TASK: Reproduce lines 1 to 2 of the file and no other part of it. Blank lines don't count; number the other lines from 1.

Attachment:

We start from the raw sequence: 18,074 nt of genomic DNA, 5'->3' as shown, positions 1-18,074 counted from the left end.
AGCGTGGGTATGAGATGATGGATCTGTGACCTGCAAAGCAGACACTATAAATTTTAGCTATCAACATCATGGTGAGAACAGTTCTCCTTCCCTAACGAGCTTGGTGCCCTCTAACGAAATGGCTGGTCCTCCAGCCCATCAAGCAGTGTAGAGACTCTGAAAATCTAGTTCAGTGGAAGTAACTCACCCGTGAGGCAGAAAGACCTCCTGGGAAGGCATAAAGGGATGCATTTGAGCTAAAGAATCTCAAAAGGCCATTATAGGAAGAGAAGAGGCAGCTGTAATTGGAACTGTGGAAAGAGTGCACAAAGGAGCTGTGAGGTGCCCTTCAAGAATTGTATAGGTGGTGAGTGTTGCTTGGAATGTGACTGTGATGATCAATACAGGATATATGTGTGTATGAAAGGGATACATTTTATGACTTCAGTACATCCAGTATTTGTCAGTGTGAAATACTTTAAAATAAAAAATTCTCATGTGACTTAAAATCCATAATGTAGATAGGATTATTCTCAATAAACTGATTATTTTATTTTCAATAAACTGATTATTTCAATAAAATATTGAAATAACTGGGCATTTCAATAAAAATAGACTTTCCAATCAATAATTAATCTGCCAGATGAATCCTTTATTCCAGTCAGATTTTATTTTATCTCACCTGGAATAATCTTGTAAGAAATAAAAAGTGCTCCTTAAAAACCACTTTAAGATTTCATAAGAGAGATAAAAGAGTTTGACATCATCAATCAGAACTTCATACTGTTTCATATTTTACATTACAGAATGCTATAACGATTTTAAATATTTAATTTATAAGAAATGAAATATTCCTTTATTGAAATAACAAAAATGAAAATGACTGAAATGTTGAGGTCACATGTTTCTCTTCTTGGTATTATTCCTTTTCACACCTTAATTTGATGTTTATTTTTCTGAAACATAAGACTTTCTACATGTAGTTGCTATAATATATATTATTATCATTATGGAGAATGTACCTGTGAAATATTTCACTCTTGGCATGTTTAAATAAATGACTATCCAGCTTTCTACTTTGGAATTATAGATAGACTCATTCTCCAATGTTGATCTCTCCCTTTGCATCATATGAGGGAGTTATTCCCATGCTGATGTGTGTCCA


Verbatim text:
We start from the raw sequence: 18,074 nt of genomic DNA, 5'->3' as shown, positions 1-18,074 counted from the left end.
AGCGTGGGTATGAGATGATGGATCTGTGACCTGCAAAGCAGACACTATAAATTTTAGCTATCAACATCATGGTGAGAACAGTTCTCCTTCCCTAACGAGCTTGGTGCCCTCTAACGAAATGGCTGGTCCTCCAGCCCATCAAGCAGTGTAGAGACTCTGAAAATCTAGTTCAGTGGAAGTAACTCACCCGTGAGGCAGAAAGACCTCCTGGGAAGGCATAAAGGGATGCATTTGAGCTAAAGAATCTCAAAAGGCCATTATAGGAAGAGAAGAGGCAGCTGTAATTGGAACTGTGGAAAGAGTGCACAAAGGAGCTGTGAGGTGCCCTTCAAGAATTGTATAGGTGGTGAGTGTTGCTTGGAATGTGACTGTGATGATCAATACAGGATATATGTGTGTATGAAAGGGATACATTTTATGACTTCAGTACATCCAGTATTTGTCAGTGTGAAATACTTTAAAATAAAAAATTCTCATGTGACTTAAAATCCATAATGTAGATAGGATTATTCTCAATAAACTGATTATTTTATTTTCAATAAACTGATTATTTCAATAAAATATTGAAATAACTGGGCATTTCAATAAAAATAGACTTTCCAATCAATAATTAATCTGCCAGATGAATCCTTTATTCCAGTCAGATTTTATTTTATCTCACCTGGAATAATCTTGTAAGAAATAAAAAGTGCTCCTTAAAAACCACTTTAAGATTTCATAAGAGAGATAAAAGAGTTTGACATCATCAATCAGAACTTCATACTGTTTCATATTTTACATTACAGAATGCTATAACGATTTTAAATATTTAATTTATAAGAAATGAAATATTCCTTTATTGAAATAACAAAAATGAAAATGACTGAAATGTTGAGGTCACATGTTTCTCTTCTTGGTATTATTCCTTTTCACACCTTAATTTGATGTTTATTTTTCTGAAACATAAGACTTTCTACATGTAGTTGCTATAATATATATTATTATCATTATGGAGAATGTACCTGTGAAATATTTCACTCTTGGCATGTTTAAATAAATGACTATCCAGCTTTCTACTTTGGAATTATAGATAGACTCATTCTCCAATGTTGATCTCTCCCTTTGCATCATATGAGGGAGTTATTCCCATGCTGATGTGTGTCCA